I was getting an oil change for my 2009 Toyota RAV4 and ended up chatting with a salesman at the dealership. He recommended trading in cars before they reach 100,000 km to maximize the trade-in value. My car is two years old and has 60,000 km. I was planning on keeping it for four or five years, but now I’m wondering if I should trade it in sooner because if I keep it five years it will have at least 150,000 km. Is the salesman right? – David in Ottawa
It doesn’t surprise me that the salesman is pushing for a trade-in; maybe he needs to hit his quarter’s target. But do you want, let alone need, a new model?
Until you heard his pitch, you were planning to hang on to your vehicle for a few years. During the course of an oil change, he attempted to change your mind.
His pitch is partly right. The value of a vehicle decreases with time and wear, so of course your car will be worth less in a few years. Assuming you purchased your vehicle new, you’ve already shouldered the biggest depreciation hit. Any gains you stand to make by trading now may be cancelled when you absorb the depreciation on a new model. Remember the adage about an instant 20 to 30 per cent decrease in value when a new vehicle is driven off the lot?
If you’re happy with your vehicle, why not derive more value by continuing to use it? If you look after it, experts say your car will still have solid trade or resale value in two or three years.
“In the old days, when a car went over 100,000 miles, it was sort of a trigger point, perceptually, that it had lost a lot of value. When we went to metric, suddenly the perceptual trigger point became 100,000 kilometres, which is only 60,000 miles,” says Bob Pierce, director of member services for the Used Car Dealers Association of Ontario.
“But cars are built better these days, they’re lasting longer, they’re rust-proofed better, and if you take care of them it doesn’t necessarily mean you’re going to lose that much just because it goes over 100,000 km. It comes down to how it looks and how it’s been kept.”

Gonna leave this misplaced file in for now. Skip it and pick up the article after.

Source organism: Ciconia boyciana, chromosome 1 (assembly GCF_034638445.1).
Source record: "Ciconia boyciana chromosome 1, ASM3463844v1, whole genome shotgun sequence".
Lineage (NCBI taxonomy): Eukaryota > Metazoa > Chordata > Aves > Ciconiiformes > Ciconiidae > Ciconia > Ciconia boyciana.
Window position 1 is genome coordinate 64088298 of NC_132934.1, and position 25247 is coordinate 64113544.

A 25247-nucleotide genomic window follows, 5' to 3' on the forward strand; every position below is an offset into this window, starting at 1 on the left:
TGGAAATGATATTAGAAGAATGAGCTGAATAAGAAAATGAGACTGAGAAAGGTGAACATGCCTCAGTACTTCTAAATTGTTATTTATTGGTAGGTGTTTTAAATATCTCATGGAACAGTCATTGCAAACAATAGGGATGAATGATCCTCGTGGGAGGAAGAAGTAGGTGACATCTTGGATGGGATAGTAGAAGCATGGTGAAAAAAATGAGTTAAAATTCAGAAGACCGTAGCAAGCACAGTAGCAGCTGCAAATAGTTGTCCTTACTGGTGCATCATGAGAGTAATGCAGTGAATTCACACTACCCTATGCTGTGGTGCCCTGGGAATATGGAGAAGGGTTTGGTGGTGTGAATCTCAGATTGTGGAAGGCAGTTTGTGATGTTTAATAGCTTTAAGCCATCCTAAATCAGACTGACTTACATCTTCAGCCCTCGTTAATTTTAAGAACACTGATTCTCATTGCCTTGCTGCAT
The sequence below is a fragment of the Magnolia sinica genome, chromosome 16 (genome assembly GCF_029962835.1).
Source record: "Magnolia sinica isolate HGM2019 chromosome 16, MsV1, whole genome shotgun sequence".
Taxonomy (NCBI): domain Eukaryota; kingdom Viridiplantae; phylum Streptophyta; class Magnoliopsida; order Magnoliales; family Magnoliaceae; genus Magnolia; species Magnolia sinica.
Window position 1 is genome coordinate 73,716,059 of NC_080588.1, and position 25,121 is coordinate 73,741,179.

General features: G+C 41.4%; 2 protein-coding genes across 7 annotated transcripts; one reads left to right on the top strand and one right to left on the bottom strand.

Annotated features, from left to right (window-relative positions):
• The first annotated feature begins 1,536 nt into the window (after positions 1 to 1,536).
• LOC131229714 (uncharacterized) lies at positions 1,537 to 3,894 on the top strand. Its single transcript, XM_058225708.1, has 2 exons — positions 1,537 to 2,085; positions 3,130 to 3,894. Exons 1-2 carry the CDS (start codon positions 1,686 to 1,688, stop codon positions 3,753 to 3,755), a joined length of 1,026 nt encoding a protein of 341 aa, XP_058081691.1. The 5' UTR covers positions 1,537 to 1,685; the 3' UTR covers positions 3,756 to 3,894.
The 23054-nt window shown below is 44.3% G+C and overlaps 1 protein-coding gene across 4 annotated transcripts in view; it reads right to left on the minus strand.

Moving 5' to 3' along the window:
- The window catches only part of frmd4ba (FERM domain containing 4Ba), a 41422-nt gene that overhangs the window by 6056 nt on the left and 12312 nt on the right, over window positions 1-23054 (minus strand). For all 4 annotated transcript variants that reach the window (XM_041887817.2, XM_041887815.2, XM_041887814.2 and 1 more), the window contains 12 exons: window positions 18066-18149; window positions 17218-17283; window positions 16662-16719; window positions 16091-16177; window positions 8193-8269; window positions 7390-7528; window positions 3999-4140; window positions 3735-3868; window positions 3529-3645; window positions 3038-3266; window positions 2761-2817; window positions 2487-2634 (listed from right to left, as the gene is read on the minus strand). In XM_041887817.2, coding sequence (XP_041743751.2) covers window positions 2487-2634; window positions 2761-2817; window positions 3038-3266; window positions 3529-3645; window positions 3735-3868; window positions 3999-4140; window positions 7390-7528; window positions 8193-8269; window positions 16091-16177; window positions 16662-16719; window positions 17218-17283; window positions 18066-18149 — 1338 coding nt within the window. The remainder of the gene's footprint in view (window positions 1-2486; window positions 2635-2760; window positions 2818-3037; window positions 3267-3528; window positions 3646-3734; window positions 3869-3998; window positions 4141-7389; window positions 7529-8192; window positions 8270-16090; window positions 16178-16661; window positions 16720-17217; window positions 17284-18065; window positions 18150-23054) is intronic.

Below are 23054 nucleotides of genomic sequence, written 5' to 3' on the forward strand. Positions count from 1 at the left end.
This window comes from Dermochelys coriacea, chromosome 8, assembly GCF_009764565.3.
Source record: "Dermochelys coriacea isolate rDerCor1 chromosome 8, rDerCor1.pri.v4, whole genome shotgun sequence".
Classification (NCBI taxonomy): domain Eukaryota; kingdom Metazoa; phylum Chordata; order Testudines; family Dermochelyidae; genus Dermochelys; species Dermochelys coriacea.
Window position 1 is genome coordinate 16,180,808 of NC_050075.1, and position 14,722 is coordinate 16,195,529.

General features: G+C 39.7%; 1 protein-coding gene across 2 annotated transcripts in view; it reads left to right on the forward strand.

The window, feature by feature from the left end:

Several dealers I spoke with echo the belief that the demand for good, used cars will increase over the next few years.
“It’s an interesting marketplace right now. We’re in a time with such a downturn in lease return vehicles because two of the traditional Big Three got out of leasing, and the daily rental companies are keeping vehicles longer, so used cars are at a premium. If you’ve got a good one you’ve taken care of, and it’s not a U.S. flood vehicle or a seven-owner wreck, then I don’t believe in today’s market that 100,000 km makes a damn bit of difference,” says Pierce.
Most of us are at least somewhat recession-conscious these days. Ideally we spend our disposable income on things that are most important to us. If driving a new car is important to you, and you can afford to enjoy it, then perhaps you should trade up to a new model.
From a purely financial perspective though, when should you trade in your vehicle?
“When it starts to cost you more in repairs and maintenance than it would cost to buy or lease a new car. If it’s costing you $600 per month in repairs and you don’t know when it’s going to stop because things keep going wrong, then maybe you should look at a new car,” says Cynthia Kett, a principal at Stewart & Kett Financial Advisors in Toronto.
A 2009 RAV4 with 60,000 km is a good automobile. If it’s not causing you many problems and suits your lifestyle, enjoy it, and tell the salesman you’ll see him in a couple of years.
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